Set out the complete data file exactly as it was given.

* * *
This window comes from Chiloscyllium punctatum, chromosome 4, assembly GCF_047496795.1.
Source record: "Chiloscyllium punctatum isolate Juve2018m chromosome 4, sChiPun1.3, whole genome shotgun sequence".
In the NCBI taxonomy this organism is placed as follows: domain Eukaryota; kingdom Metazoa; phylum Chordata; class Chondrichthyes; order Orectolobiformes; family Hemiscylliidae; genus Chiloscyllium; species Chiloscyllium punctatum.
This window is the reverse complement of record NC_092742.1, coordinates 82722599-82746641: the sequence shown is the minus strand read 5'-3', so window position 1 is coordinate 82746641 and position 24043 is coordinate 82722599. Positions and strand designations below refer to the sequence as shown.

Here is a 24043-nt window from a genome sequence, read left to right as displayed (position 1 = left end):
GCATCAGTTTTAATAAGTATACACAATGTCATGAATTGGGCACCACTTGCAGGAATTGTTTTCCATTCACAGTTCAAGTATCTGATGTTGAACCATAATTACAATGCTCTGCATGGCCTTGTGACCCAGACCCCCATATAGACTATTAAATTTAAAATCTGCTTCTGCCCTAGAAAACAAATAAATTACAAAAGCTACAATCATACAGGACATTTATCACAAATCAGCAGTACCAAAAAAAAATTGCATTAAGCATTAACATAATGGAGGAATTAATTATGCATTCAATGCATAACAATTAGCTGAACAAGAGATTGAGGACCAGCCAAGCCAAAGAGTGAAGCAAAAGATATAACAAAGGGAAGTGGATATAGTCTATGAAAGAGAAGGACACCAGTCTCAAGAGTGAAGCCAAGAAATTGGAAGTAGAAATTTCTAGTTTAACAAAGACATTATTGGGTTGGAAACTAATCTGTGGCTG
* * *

This window comes from Chiloscyllium punctatum, chromosome 4, assembly GCF_047496795.1.
Source record: "Chiloscyllium punctatum isolate Juve2018m chromosome 4, sChiPun1.3, whole genome shotgun sequence".
In the NCBI taxonomy this organism is placed as follows: domain Eukaryota; kingdom Metazoa; phylum Chordata; class Chondrichthyes; order Orectolobiformes; family Hemiscylliidae; genus Chiloscyllium; species Chiloscyllium punctatum.
This window is the reverse complement of record NC_092742.1, coordinates 82722599-82746641: the sequence shown is the minus strand read 5'-3', so window position 1 is coordinate 82746641 and position 24043 is coordinate 82722599. Positions and strand designations below refer to the sequence as shown.

Here is a 24043-nt window from a genome sequence, read left to right as displayed (position 1 = left end):
GCATCAGTTTTAATAAGTATACACAATGTCATGAATTGGGCACCACTTGCAGGAATTGTTTTCCATTCACAGTTCAAGTATCTGATGTTGAACCATAATTACAATGCTCTGCATGGCCTTGTGACCCAGACCCCCATATAGACTATTAAATTTAAAATCTGCTTCTGCCCTAGAAAACAAATAAATTACAAAAGCTACAATCATACAGGACATTTATCACAAATCAGCAGTACCAAAAAAAAATTGCATTAAGCATTAACATAATGGAGGAATTAATTATGCATTCAATGCATAACAATTAGCTGAACAAGAGATTGAGGACCAGCCAAGCCAAAGAGTGAAGCAAAAGATATAACAAAGGGAAGTGGATATAGTCTATGAAAGAGAAGGACACCAGTCTCAAGAGTGAAGCCAAGAAATTGGAAGTAGAAATTTCTAGTTTAACAAAGACATTATTGGGTTGGAAACTAATCTGTGGCTG